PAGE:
face WitchDoc access_time Thu Apr 25, 2019
I mean do you shoot raw?
Or are your pictures fully cooked when they come out of your camera?
Some people shoot only raw format, some shoot only JPEGs.
(JPEG stands for joint photographic experts group. No, they are not actually any experts in taking photos of knee joint or shoulder joint).
I am sure you know what raw is, but if you do not know what it is, raw is the raw data that the camera gets from the sensor of the camera (oh, oh, more or less). The camera does some magical cooking with that sensor data and out comes the JPEG picture that we can see in the photo viewer in the computer.
Most low end cameras will not give you the raw data. You will get only the fully baked final JPEG output.
Is that final, fully baked JPEG output good enough for you?
Apparently most people are happy with that. I have not come across a cell phone that gives you the raw data. Yet the phone users never think of getting raw files of the pictures.
I have heard of photo pundits say that JPEGs are good enough for viewing and even making some large prints. But they add the condition that one should pay enough attention while shooting, to get a good picture. With a bit of sarcasm they would say "you have paid for that JPEG conversion software in the camera, so why not let it do the job?"
Yes, why spend time, sometimes a lot of time, converting the raw in a special software, for which you have to pay again?
To tell you the truth there is truth in that argument.
If you are happy with the JPEGs that you get from the camera, it is well and good. Happy shooting.
On the other there is something to be said for getting the raw files and doing some self torture, I mean raw file torture and getting, ok, another JPEG or may be TIFF picture. TIFF stands for tagged image file format. Do not worry, they are not experts at picking a quarrel.
Now, let us face it.
Most of the times the JPEGs you get from the camera are good. But there are times you curse yourself for getting the white balance and or exposure slightly off and the picture is not just right.That is when raw comes in handy.
When you feed the raw image data into the processing software, it gives you the options to get the white balance, the contrast, the colour and the exposure the exact right way you want. It is worth the time you spend on the processing. But remember there is no such thing as the perfect white balance or perfect exposure or perfect colour or contrast.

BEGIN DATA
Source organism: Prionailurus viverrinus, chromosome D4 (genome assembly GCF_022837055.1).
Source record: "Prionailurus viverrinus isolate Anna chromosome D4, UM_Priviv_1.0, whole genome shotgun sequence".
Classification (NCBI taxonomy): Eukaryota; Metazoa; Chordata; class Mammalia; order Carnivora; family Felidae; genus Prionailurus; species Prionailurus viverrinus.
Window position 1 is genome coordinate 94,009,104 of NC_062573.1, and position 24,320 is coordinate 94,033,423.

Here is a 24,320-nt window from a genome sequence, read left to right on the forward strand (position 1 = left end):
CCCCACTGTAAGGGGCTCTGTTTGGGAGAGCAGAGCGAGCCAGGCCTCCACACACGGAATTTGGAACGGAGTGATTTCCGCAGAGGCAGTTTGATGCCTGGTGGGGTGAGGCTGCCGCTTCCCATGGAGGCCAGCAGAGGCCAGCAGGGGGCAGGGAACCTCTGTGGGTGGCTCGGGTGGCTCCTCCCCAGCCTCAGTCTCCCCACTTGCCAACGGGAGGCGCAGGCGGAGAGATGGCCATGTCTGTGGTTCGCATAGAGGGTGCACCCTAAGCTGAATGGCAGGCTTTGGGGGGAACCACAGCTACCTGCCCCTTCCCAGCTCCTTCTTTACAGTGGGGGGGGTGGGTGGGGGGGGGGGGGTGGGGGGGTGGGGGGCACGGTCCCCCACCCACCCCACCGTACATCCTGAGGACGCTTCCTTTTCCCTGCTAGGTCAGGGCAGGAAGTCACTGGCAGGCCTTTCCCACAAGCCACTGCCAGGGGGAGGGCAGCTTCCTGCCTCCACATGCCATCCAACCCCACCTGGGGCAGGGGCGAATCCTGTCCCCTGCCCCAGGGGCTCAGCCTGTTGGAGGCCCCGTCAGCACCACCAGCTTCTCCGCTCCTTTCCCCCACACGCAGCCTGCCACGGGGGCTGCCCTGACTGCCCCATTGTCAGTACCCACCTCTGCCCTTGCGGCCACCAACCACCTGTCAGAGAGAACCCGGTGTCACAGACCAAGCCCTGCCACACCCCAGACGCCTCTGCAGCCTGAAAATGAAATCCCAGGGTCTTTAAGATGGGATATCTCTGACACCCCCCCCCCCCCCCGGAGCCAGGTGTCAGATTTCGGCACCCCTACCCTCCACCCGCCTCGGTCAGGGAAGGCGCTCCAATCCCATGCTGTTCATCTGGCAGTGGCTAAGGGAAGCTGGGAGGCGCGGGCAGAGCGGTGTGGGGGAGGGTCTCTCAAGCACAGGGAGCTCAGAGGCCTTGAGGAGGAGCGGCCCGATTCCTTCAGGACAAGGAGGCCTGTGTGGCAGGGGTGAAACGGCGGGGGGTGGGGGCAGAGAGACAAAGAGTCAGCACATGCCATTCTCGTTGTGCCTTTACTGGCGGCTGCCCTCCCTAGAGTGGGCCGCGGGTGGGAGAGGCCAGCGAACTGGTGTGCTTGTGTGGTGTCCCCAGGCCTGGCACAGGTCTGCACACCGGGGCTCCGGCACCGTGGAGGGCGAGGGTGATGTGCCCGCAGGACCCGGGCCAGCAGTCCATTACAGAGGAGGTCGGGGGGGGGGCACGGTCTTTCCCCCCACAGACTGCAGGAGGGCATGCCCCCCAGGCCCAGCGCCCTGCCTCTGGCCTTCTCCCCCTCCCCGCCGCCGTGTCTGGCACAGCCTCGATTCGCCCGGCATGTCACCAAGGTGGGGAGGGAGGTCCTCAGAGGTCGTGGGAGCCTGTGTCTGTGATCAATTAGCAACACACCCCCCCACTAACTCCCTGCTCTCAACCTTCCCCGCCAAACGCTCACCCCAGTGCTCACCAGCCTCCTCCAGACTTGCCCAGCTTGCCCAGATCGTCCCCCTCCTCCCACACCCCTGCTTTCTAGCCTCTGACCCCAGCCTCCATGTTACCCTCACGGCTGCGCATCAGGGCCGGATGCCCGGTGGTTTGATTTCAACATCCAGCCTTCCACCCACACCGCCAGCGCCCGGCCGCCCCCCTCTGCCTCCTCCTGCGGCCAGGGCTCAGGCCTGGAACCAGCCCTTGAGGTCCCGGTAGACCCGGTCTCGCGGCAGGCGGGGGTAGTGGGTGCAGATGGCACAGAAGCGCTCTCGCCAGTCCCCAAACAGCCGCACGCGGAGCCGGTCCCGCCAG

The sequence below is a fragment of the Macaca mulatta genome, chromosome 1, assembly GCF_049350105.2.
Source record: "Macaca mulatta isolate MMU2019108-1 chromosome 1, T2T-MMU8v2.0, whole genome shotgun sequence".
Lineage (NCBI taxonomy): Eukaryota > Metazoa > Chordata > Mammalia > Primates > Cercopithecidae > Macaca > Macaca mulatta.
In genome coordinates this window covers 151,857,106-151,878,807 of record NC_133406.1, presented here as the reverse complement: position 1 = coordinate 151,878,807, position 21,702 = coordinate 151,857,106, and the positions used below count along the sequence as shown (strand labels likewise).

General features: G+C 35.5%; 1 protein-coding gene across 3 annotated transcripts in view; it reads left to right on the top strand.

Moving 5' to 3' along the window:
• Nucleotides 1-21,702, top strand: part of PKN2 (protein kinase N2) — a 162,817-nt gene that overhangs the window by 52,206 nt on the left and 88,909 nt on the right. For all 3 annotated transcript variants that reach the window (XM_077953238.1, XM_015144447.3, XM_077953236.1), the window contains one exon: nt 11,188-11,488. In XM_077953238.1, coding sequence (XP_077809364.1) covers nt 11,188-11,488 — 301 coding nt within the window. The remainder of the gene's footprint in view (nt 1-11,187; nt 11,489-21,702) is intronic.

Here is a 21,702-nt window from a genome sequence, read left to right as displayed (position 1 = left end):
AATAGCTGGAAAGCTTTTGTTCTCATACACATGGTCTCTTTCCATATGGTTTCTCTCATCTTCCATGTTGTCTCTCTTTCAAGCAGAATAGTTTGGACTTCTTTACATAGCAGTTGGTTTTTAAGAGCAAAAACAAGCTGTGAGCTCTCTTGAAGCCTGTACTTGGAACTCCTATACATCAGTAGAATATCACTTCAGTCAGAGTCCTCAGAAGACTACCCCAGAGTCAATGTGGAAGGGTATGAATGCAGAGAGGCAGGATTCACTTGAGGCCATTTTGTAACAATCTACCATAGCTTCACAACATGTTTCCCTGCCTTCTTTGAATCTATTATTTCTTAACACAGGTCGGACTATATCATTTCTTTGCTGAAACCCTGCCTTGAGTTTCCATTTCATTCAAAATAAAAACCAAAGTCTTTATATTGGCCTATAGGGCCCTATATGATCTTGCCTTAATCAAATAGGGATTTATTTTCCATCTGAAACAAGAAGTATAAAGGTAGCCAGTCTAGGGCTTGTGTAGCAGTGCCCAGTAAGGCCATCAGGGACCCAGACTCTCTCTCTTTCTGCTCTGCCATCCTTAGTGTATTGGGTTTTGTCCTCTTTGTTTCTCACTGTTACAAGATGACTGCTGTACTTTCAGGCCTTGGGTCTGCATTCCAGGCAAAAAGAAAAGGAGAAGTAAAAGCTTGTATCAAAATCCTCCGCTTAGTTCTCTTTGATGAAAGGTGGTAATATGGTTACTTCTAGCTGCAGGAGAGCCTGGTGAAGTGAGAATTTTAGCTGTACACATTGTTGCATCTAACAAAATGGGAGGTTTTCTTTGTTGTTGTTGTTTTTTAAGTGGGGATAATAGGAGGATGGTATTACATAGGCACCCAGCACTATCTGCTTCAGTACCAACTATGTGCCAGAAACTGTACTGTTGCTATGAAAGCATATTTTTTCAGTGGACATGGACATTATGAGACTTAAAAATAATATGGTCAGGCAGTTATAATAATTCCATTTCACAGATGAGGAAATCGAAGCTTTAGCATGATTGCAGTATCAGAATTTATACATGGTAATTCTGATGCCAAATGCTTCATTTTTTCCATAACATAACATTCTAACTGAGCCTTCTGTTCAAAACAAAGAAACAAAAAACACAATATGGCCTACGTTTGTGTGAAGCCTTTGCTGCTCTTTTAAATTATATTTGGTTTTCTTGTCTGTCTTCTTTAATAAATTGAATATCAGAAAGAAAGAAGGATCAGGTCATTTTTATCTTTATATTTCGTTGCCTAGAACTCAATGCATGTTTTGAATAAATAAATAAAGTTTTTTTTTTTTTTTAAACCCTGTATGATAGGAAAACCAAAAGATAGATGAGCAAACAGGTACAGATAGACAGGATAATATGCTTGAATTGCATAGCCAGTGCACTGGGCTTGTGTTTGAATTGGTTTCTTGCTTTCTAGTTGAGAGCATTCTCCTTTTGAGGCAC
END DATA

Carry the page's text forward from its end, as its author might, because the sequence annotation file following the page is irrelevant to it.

Of course, it is possible to do that with a JPEG file, to some extend. But that manipulation will very often kill the picture.
One big problem with the JPEG files is that every time you do some modification and save it, it loses some quality, some information. If you have to do even moderate manipulations it is always safer to save the file in TIFF format from raw and then do the manipulations.
So should you discard the JPEG pictures?
Wait, not so fast!
There is a definite place for a JPEG picture in the scheme of things.
After that family outing or a pleasure trip, you may not want sit down and manipulate and convert all those heavy raw files and spoil the fun.That is when the JPEGs come handy. Most of such pictures are good enough to be saved and seen as they came out of the camera. Those photos may not get more than just one "dekho" in their lives. So save those JPEGs, to remember the fun times. Do not spoil the fun of the fun times.So what is the way out of this JPEG Vs raw mess.
It is actually very simple.
Most cameras that give you raw shooting option will also give you the option of shooting raw and JPEGs together.
Use that option.
Discard what ever you do not want.
That option comes in handy when it comes to selecting the files you want to keep. Most raw files cannot be viewed on most computers. Select the JPEGs and use the corresponding raw files if you need to do any manipulations or print them. Very conveniently the raw files and JPEG files come from the camera with the same file name.
There is a place for JPEG and there is a place for raw, but you should know your needs.
You do not have to pay a leg and an arm to buy a raw conversion software.
Most cameras come with their raw conversion softwares with the camera. If you do not have that, you can actually download them, mostly for free. They are good for all practical purposes.
And then there are some real good free softwares in the "Free and Open Source Software" or "FOSS" universe.
Rawtherapee, Ufraw and IrfanVeiw are just some of them.
I use an excellent FOSS called "Dark Table" that runs on my Linux machine. Dark Table and Linux are for free too. Yes free completely, no conditions attached. You can simply download the latest version you come across and use it with no questions asked. They are very happy to let you use them. In fact they want you to download them and use them and also to spread the word!
More about the Linux and FOSS cult later.